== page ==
What if I forget to confess a sin?
“What if I forget to confess a sin I’ve committed? Will God still forgive me?”
The Bible commands us to confess our sins to God. First John 1:9 assures us that “If we confess our sins, he is faithful and just to forgive us our sins and to cleanse us from all unrighteousness.” (ESV) This promise of God’s forgiveness is a great comfort for those of us who know we are sinners who fail every day to live up to God’s standard as we should. But what if we commit a sin and then forget to confess it? What if we have a memory lapse? Will God hold that unconfessed sin against us?
While some today who have a superficial or permissive view of God’s love might dismiss this question as silly, this is actually a very important question, because it has to do with our relationship with God, and whether or not we have a right standing with God. When we understand what the Bible teaches about God’s infinite holiness and righteousness, about His holy hatred of sin, and about His promise to judge those whose sins are not forgiven, then getting the answer right on such questions becomes a high spiritual priority!
First of all, we need to understand that sin is first and foremost a condition of the heart. God’s Word says that we inherit a sin nature from Adam (Rom. 5:12-21).(1) The reason we commit acts of sin (by our sinful thoughts, words and actions) is because we possess a heart of sin. As the Lord Jesus said, “For out of the heart come evil thoughts, murder, adultery, sexual immorality, theft, false witness, slander.” (Matthew 15:19, ESV; emphasis added) We do bad things because we have bad hearts! We must not merely confess and repent of sinful actions; more fundamentally we must confess and repent of our sinful hearts, which produce those actions. If we have repented of our sin (i.e., our sinful heart), then Scripture indicates that God will certainly forgive our sins (i.e., our sinful actions), even if we happen to forget to confess specific sins which we have committed.
Another thing to keep in mind is that all of us commit many sins every day that we aren’t even consciously aware of. If God holds against us all the sins we commit but never confess, then all of us are in deep deep trouble, for all of us have committed sins that we aren’t even consciously aware of.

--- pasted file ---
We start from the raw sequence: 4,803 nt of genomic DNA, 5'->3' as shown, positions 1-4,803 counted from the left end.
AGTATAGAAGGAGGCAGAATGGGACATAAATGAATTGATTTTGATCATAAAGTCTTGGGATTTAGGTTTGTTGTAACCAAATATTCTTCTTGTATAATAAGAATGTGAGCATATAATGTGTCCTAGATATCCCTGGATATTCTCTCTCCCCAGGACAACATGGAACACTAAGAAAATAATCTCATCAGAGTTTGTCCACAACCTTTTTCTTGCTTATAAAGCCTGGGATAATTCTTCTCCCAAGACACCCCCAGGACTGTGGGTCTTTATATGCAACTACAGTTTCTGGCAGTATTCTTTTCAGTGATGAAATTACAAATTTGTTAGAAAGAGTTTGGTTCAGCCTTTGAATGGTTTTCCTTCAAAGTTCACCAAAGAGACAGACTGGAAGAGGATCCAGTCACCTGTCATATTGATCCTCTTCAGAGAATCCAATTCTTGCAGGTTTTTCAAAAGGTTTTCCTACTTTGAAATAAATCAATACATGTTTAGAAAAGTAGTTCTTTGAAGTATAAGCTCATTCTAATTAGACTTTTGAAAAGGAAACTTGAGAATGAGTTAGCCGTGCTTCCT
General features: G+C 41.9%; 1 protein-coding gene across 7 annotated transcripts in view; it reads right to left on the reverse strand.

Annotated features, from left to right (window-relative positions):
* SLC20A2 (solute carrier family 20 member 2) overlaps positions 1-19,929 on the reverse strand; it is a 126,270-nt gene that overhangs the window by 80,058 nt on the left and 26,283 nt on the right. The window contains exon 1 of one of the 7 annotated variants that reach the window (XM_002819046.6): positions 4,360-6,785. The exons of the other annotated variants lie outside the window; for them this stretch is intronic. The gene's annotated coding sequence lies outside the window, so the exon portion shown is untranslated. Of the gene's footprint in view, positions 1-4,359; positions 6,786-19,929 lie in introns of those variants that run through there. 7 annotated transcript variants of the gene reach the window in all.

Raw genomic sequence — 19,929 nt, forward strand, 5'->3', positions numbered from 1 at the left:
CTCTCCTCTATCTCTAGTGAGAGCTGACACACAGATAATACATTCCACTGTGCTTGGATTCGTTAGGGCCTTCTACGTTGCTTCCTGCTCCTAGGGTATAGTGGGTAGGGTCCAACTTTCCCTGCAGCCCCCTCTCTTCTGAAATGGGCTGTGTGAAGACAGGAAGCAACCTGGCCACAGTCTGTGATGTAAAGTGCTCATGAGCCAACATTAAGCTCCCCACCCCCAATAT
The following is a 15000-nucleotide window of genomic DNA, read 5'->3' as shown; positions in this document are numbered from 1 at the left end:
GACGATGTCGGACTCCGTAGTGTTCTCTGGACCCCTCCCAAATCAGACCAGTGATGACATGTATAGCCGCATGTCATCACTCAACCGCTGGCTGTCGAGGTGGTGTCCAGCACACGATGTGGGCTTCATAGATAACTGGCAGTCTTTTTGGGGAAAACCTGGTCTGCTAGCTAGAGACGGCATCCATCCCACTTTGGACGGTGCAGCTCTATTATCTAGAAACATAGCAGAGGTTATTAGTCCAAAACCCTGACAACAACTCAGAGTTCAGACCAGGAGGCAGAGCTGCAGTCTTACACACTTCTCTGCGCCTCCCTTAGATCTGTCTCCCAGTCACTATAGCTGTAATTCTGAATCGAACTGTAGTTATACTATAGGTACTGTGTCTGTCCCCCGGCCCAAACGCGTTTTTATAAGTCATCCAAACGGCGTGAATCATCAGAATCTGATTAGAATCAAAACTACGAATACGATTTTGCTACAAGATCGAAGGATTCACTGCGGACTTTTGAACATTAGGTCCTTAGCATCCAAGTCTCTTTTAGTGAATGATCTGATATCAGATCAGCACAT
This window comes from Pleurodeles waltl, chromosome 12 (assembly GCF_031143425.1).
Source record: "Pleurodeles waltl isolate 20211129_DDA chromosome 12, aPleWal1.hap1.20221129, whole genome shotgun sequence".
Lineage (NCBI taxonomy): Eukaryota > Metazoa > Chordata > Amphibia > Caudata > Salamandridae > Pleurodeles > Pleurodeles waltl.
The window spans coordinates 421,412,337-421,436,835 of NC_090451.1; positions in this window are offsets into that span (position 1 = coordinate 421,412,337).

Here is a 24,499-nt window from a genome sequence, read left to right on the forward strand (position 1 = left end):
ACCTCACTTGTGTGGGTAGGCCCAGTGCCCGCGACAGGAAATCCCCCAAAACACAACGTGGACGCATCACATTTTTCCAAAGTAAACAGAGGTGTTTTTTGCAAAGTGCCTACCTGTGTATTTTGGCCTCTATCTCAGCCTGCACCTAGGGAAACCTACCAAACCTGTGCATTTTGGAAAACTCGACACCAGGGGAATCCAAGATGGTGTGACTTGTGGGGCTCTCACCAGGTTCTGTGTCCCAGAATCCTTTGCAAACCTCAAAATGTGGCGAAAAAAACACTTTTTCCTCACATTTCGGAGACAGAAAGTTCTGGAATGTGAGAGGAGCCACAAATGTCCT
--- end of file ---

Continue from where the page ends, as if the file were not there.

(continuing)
This was one of the things that tormented Martin Luther, the great Protestant Reformer, before he rediscovered the richness of the biblical gospel. While he was an Augustinian monk Luther would sometimes spend hours in the confessional, earnestly searching his conscience and confessing his sins. He would rack his brain to try to remember all the sins he had committed. Finally he would think he had confessed them all, would receive priestly absolution from his father confessor, and would leave the confessional feeling a sense of relief. He would eagerly perform his prescribed penance. But then he would soon recall a sin he had forgotten to confess, and the dark cloud of guilt would once again descend upon his soul, driving him to a sense of hopeless despair. The only thing that finally brought light and relief and lasting comfort into his soul was discovering (through his study of the Scriptures) the good news that forgiveness and a right standing with God (i.e., being “justified” or “declared righteous” in God’s sight) is a totally free gift of God’s mercy and grace made possible by Christ’s death on the cross for our sins and His resurrection (Rom. 6:23; Eph. 2:8-9), and received by simple faith (trust) in Christ alone (Gal. 2:16; Rom. 3:20-26), not something that is earned or merited by penances, pilgrimages, alms, good deeds or religious observances.(2)